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#jurisprudence means (n.) The philosophy, science, and study of law and decisions based on the interpretation thereof
A first year law student would excoriate any prosecutor submitting this “evidence” to a trial judge! #jurisprudence
Aim above Morality, Be not simply Good, Be good for something ...
A reminder that the two main characters in Miss Congeniality 2 are called Hart and Fuller. #jurisprudence
Bofors case: #SupremeCourt said that it would be against criminal #jurisprudence to permit a third party who is not connected to the case.
magic8ball bbcbreaking quote what are the WhiteHouse minimum standards . HHSgov foreignpolicy #english #1601 #jurisprudence who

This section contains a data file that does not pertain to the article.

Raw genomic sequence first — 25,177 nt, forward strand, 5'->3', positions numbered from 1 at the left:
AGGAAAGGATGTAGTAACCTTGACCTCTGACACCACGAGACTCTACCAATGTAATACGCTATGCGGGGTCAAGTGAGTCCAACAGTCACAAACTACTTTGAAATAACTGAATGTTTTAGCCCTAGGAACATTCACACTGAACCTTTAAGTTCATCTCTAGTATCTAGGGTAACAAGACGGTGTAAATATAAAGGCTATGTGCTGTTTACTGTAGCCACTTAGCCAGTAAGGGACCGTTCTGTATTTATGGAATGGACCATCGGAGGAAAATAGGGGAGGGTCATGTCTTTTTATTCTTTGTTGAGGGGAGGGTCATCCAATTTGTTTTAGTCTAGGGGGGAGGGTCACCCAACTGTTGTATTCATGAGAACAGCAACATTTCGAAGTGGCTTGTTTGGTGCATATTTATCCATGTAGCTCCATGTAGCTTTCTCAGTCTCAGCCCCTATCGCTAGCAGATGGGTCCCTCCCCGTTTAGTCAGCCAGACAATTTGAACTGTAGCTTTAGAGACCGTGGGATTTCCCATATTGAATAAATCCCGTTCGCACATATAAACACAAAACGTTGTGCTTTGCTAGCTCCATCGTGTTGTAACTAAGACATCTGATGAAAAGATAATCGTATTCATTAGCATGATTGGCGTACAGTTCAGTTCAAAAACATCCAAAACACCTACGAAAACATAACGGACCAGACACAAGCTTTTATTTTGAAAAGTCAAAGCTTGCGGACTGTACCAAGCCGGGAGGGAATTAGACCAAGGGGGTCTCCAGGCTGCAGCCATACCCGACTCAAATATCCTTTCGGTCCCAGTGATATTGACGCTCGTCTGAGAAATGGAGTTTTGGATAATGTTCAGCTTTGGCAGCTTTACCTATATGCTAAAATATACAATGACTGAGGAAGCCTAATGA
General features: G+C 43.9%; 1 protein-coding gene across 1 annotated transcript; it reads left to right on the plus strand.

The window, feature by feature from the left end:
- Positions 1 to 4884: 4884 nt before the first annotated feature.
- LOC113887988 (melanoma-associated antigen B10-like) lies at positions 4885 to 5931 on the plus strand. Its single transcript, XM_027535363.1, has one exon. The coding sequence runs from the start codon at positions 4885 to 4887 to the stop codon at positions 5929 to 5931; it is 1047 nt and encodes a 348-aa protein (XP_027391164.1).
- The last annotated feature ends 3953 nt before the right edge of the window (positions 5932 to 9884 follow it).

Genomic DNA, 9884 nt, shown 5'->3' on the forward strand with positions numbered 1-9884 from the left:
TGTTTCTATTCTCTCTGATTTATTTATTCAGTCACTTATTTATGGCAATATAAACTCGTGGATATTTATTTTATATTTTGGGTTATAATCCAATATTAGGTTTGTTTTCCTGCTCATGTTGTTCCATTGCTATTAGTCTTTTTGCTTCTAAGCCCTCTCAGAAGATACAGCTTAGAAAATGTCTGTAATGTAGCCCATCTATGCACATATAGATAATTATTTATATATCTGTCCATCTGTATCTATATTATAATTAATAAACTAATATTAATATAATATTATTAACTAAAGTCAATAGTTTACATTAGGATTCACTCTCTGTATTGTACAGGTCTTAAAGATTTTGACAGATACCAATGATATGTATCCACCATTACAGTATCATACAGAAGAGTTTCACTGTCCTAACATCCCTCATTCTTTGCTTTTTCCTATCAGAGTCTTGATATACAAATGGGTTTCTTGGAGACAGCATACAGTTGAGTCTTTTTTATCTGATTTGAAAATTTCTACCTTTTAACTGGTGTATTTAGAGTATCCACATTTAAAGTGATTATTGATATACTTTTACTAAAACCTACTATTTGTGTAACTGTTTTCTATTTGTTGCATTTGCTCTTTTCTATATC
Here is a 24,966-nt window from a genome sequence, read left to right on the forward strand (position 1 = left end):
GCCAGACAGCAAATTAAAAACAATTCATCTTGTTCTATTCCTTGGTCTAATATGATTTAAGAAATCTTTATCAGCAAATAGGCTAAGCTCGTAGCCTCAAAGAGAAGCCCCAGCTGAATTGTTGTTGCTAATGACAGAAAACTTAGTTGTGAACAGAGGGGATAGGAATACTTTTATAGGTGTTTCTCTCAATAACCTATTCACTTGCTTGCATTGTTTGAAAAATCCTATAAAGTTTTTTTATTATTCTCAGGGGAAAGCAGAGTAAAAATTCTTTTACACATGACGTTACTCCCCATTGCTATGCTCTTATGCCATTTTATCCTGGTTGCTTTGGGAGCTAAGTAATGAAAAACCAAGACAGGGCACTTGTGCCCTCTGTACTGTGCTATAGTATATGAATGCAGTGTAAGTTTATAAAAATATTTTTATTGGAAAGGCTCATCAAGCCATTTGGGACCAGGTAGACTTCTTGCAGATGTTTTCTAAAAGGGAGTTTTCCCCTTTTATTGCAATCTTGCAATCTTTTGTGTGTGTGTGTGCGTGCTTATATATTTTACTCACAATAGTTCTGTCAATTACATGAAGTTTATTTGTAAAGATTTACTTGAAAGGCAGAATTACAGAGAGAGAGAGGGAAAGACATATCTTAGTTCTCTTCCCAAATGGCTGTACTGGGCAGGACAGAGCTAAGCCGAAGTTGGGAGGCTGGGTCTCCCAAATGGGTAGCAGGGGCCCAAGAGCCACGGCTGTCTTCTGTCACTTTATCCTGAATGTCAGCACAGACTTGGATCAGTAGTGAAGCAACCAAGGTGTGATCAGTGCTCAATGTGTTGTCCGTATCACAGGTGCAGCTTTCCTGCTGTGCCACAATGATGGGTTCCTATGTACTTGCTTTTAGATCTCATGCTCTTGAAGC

Jurisprudence or legal theory is the theoretical study of law, principally by philosophers but, from the twentieth century, also by social scientists. Scholars of jurisprudence, also known as jurists or legal theorists, hope to obtain a deeper understanding of legal reasoning, legal systems, legal institutions, and the role of law in society. Modern jurisprudence began in the 18th century and was focused on the first principles of the natural law, civil law, and the law of nations. General jurisprudence can be divided into categories both by the type of question scholars seek to answer and by the theories of jurisprudence, or schools of thought, regarding how those questions are best answered. Contemporary philosophy of law, which deals with general jurisprudence, addresses problems internal to law and legal systems, and problems of law as a particular social institution as law relates to the larger political and social situation in which it exists.This article distinguishes three distinct branches of thought in general jurisprudence. To begin with, ancient natural law, as a major branch and theory of jurisprudence, is the idea that there are rational objective limits to the power of legislative rulers. The foundations of law are accessible through reason and it is from these laws of nature that human-created laws gain whatever force they have. Secondly, 'clarificatory' or analytic jurisprudence rejects natural law's fusing of what law is and what it ought to be. It espouses the use of a neutral point of view and descriptive language when referring to aspects of legal systems. It comprises different theories of jurisprudence. For example, legal positivism, holds that there is no necessary connection between law and morality and that the force of law comes from some basic social facts. And legal realism argues that the real world practice of law is what determines what law is; the law has the force that it does because of what legislators, lawyers and judges do with it. Thirdly, normative jurisprudence is concerned with "evaluative" theories of law. It deals with what the goal or purpose of law is, or what moral or political theories provide a foundation for the law. Besides the question "What is law?", it tries to answer what the proper function of law was, or what sorts of acts should be subject to legal sanctions, and what sorts of punishment should be permitted.